UAW Strike Threats Against GM Continue, Spread

uaw strike threats against gm continue spread

It looks like GM's labor pains are just starting. The Detroit News reports that strike threats are coming in from sites around the country. While The General is busy dealing with a strike at their Delta Township, MI plant, they also have to defuse threatened walkouts at plants in Parma, OH; Mansfield, OH; Grand Rapids, MI; Kansas City, KS; Flint MI and Arlington, TX. And that's on top of dealing with parts shortages caused by strikes at suppliers American Axle and Alliance Interiors. Even though UAW prez Ron Gettelfinger says he supports the strike actions, he seems to have forgotten the fact that the actions are a backlash caused by the contracts his minions [s]acquiesced to[/s] negotiated last September (and strong-armed the members into ratifying). At the time we wondered how workers could agree to the contracts; it seems that they've "woken up" to the reality. Once the Locals settle their differences with GM, you have to wonder if they'll have the same issues with the Ford and Chrysler, and if they'll go after the UAW's leadership for putting them in this situation in the first place.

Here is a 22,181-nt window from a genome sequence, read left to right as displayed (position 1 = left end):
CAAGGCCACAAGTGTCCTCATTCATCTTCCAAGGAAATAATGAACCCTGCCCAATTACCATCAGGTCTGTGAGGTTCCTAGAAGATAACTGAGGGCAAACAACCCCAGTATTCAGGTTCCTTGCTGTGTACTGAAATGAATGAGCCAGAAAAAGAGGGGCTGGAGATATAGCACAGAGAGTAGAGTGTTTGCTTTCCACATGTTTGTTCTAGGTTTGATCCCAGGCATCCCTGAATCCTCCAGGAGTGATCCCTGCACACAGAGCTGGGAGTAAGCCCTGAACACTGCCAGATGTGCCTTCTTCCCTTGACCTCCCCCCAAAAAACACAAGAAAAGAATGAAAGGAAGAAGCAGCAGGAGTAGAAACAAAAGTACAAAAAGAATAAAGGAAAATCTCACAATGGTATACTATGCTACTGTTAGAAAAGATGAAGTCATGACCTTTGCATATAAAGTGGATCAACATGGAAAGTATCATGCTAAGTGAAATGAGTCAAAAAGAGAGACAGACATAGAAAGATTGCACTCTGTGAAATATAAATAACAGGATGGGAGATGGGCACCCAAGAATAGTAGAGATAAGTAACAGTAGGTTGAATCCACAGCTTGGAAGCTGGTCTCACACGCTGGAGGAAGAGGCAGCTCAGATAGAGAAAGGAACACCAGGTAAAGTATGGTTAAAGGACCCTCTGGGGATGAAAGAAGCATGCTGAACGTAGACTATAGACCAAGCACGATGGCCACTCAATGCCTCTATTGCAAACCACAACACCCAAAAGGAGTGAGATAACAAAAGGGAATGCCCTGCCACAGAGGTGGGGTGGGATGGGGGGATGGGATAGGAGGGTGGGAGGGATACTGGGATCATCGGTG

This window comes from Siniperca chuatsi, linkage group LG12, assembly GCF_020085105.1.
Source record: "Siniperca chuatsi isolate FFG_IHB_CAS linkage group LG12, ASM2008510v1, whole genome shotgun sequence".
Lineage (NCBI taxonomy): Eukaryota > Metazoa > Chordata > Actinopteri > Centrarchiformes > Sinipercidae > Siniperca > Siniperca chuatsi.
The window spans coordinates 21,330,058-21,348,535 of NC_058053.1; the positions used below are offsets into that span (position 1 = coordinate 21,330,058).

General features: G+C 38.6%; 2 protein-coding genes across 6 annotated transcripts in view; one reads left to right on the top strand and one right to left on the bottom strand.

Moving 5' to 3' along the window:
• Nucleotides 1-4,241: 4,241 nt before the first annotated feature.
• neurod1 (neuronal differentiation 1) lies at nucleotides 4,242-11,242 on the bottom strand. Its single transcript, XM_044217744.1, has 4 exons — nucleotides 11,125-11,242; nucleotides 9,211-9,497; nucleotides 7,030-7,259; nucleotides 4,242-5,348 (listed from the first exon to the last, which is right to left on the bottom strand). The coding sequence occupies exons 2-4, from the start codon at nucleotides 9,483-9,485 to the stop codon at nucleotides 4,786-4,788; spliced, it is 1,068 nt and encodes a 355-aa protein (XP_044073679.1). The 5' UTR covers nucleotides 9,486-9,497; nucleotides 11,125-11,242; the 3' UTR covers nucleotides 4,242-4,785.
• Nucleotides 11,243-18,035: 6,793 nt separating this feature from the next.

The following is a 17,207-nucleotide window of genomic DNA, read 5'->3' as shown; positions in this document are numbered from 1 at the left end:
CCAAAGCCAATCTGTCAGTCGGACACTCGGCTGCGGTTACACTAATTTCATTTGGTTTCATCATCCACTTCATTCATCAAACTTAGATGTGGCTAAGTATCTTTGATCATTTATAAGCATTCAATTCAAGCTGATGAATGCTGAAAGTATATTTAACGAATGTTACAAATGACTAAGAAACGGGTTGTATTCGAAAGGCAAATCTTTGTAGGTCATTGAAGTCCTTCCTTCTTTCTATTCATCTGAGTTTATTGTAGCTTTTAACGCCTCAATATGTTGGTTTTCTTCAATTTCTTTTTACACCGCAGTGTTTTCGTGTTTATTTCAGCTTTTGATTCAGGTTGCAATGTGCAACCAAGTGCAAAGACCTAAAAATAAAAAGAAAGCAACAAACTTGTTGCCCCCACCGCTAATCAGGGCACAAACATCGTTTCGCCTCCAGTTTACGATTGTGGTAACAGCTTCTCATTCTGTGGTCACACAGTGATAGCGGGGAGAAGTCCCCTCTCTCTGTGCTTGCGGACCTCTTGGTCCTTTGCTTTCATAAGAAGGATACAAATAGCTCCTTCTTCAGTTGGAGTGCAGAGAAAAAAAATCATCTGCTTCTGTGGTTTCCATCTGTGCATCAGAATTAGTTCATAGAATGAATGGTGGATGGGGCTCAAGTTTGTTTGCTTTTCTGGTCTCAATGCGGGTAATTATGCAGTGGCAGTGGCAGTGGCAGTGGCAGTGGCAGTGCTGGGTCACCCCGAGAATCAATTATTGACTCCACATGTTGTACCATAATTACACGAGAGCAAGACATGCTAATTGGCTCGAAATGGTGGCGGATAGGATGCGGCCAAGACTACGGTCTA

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  • Rday Rday on Apr 22, 2008

    Det News is reporting that Parma rejected the new contract and will going out on strike too. SOunds like a conspiracy by the UAW to me. GM probably deserves having the UAW as their union. They both deserve each other IMO.

  • 50merc 50merc on Apr 22, 2008

    Like two scorpions in a bottle. Or a nasty divorce case. But I have to admit, if I was getting gypped on the coffee and ice, I'd want to walk out too.

  • Powerglide Powerglide on Apr 22, 2008

    Mj0lnir : Appreciate your perspective. As for national pain, I'd say we're ALL sailing into a @#*&storm. A decisive time, like the early 1930s, and for many of the same reasons. But many times America has reinvented itself out of danger, dropping dangerous ideas, practices along the way, so there's a substantial basis for hope.

  • Geeber Geeber on Apr 23, 2008

    umterp85: Ever since Henry Ford II took over the company in the 1940s, Ford has typically had the best relations with the UAW among the domestics. This continues today. Note that even before last fall's contract negotiations, Ford was having much more success in persuading UAW locals to accept competitive operating agreements in individual plants than GM was. Also note that Ford leaders are much less likely to blame the company's woes on uncompetitive wages and benefits for blue-collar workers, as compared to GM management.

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